An omnichannel approach connects a customer’s digital and traditional experiences, which increases customer satisfaction and lifetime value. Research from IDC shows that omnichannel shoppers have a 30 percent higher lifetime value than customers who use a single channel. And an Aberdeen Group survey shows that companies with an extremely strong omnichannel customer engagement have an 83 percent customer retention rating compared to 53 percent for companies with weak omnichannel customer engagement.

Omnichannel marketing more accurately reflects the way today’s consumers engage with brands across both physical and digital channels and online and offline touchpoints. The strategy enables a personalized, relevant experience that is always in the cadence of the customer journey wherever a customer chooses to engage.

For more on the Redpoint omnichannel approach that puts customers in charge, and puts you in control, click here.

Editor’s Note: A follow-up blog post will examine omnichannel personalization in more detail, including exploring how real-time customer engagement that is consistent across all enterprise touchpoints leads to outsized revenue gains.

Frequently Asked Questions

A customer data platform is a marketing system that provides a single point of real-time control over customer data (batch and streaming), by unifying all types and sources, including first-, second-, and third-party data. The CDP serves up a unified customer view accessible across the enterprise to drive more contextually relevant interactions in cadence with the customer.

A purpose-built customer data platform is specifically designed for handling all customer data to provide the scalability, cadence, and flexibility needed to engage with connected customers. CDPs can quickly unify data and eliminate gaps and redundancies to help you overcome the growing complexity of engaging with customers in real time across multiple touchpoints in a fast-changing marketing environment.

Omnichannel personalization is the customization of customer experiences, informed with real-time data, no matter what channel or touchpoint customers interact. The customer wants to be recognized by a brand or organization as the same customer across all channels and devices. This is only achievable in an omnichannel setting that builds consistent and persistent relationships with customers everywhere they interact with the brand.

  1. Know all That’s Knowable About the Customer: personalize engagement with meaningful, reliable data from multiple systems into a single view of the customer – a Golden Record – that’s more accurate, more complete and more contextual than the data from any single source.
  2. Customer Profile View: a web user interface that displays key data such as personally identifiable information, demographic and behavioral information, and metrics like web visits, transaction history, customer lifetime value and more.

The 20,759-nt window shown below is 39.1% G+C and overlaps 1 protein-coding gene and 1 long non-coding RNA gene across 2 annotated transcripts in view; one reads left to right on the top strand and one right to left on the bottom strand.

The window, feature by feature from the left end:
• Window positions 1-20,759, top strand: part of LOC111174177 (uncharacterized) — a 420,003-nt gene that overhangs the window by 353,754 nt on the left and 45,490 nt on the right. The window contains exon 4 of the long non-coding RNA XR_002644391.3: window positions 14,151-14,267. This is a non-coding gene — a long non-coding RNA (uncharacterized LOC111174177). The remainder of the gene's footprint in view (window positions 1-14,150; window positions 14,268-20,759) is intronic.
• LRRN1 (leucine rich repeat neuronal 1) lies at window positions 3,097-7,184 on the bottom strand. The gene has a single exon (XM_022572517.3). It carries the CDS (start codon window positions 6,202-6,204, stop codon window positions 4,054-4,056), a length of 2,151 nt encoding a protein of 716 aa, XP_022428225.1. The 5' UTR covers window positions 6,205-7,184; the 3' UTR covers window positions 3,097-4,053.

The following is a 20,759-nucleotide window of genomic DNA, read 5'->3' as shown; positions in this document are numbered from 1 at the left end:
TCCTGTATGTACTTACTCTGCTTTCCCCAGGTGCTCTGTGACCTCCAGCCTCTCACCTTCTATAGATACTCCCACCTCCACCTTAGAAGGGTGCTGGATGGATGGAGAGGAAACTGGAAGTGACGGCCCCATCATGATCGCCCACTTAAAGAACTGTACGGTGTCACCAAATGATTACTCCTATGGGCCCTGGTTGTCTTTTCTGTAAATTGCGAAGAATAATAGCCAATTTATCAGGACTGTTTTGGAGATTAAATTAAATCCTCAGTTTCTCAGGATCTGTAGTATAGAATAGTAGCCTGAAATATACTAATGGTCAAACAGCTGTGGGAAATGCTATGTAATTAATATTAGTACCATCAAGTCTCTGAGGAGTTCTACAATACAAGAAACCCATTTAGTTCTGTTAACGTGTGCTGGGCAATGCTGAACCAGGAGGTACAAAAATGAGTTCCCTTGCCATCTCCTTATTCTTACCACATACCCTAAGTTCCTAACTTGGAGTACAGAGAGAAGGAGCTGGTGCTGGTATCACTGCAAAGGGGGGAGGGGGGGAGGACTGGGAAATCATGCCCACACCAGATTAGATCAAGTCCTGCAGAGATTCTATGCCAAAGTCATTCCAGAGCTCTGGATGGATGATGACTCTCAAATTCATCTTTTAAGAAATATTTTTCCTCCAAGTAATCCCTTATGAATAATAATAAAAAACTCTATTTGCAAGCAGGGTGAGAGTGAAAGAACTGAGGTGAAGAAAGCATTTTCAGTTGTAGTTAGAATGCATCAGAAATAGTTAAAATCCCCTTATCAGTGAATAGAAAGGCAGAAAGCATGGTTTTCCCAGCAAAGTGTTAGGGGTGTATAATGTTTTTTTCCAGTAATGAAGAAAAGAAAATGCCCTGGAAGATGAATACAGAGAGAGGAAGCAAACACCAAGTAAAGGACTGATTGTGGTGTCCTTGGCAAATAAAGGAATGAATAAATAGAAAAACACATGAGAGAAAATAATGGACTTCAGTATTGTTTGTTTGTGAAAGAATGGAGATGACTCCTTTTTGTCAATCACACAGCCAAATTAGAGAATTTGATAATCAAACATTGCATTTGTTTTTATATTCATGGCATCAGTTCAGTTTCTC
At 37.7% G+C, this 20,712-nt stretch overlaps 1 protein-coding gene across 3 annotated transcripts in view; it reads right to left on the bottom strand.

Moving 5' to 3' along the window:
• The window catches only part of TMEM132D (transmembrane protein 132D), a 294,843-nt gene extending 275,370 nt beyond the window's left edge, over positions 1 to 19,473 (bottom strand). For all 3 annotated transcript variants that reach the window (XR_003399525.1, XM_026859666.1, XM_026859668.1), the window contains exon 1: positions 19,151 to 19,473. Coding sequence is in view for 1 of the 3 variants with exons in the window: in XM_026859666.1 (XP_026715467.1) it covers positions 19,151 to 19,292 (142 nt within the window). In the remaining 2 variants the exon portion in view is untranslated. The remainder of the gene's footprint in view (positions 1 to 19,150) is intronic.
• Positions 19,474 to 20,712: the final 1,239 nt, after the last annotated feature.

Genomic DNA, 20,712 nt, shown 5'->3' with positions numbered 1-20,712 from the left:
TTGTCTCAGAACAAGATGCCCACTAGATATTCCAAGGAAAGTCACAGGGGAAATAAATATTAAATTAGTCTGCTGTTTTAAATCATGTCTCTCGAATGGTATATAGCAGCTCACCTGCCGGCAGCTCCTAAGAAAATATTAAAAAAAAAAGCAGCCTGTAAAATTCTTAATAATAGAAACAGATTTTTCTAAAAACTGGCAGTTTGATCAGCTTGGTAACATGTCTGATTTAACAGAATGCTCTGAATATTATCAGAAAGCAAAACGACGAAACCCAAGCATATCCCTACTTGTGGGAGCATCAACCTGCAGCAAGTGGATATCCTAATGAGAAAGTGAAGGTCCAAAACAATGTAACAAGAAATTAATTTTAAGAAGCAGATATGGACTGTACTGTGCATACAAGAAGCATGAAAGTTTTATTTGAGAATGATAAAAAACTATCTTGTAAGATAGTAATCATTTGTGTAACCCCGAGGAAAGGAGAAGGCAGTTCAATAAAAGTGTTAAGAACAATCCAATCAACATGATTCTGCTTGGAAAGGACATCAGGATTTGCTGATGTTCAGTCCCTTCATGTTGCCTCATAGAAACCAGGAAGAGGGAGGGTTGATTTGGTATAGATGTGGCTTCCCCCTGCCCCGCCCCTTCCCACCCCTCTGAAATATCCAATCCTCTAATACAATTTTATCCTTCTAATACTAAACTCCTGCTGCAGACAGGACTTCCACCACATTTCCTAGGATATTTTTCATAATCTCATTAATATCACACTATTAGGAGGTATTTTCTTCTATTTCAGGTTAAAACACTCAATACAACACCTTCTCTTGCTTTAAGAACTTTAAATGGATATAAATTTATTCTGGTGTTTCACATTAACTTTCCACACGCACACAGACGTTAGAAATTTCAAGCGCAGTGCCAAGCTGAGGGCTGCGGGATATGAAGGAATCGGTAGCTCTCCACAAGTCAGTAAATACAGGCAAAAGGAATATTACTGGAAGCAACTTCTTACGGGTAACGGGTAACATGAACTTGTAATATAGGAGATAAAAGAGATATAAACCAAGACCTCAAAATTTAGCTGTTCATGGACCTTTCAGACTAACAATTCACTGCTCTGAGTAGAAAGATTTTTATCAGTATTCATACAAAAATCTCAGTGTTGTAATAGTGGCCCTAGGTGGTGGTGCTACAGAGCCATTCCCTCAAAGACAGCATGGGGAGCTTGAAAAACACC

3. Clienteling: the Single View of the Customer is a dynamic view—as customer preferences and transaction history change, the record changes as well. View previous campaigns and drill into content to view offers and treatments and gain insights into how to take the next best action with product recommendations.
  4. Improve Customer Lifetime Value and Revenue: know what the customer wants through an always on and always updating Golden Record that gives product recommendations that align with customer expectations.
  5. Increased Personalization: gather a precise customer view that gives you the information to have meaningful conversations with your customers, reducing frustration and friction, and providing a clienteling experience that complements omnichannel customer journeys.
  6. Reduced cost and improved profitability: maximize ROI for your best customers by understanding and optimizing their journey with up-to-date and accurate information.”

At its core, this is a ‘garbage in, garbage out’ question. By automatically – and accurately – bringing all of your customer data together into a data platform you will realize several benefits:

  1. Easily Access All Data Sources and Types: Redpoint easily unifies customer data from all sources, in any format, without coding. Integrate it all: first-, second-, and third-party sources; structured and unstructured; active; and dark data to get a complete and precise view of every customer.
  2. Integrate Complete and Accurate Data at Unbeatable Speed: you can leverage Redpoint to automate data quality with zero latency, so you make the best decisions that enable you to deliver a more relevant customer experience.
  3. Integrated Analytics: feed your analytics systems with data from all environments across the organization using data-preparation technology that economically scales with your business to deliver accurate insights at the speed of business.
  4. Data Stewardship: create highly accurate, comprehensive data profiles, including streaming digital behavior and IoT (Internet of Things) data, to drive the highest quality interactions with customers.
  5. Accurate master customer data: using advanced matching algorithms to resolve identities, our industry-leading data quality delivers precise, automated master customer data.

Redpoint’s Digital Advertising & Acquisition solutions enable companies to optimize their ad campaign targeting and media spend and improve overall workflow efficiencies. This enables companies to manage all their customer and prospect data – as well as information purchased from data providers – in a single environment which, in turn, can be used to orchestrate advanced customer journeys that include digital advertising campaigns.

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Related Content

Optimize Customer Engagement with an Omnichannel Strategy

Customer Data Platforms and the New Omnichannel Journey

What is an Omnichannel Customer Engagement Strategy?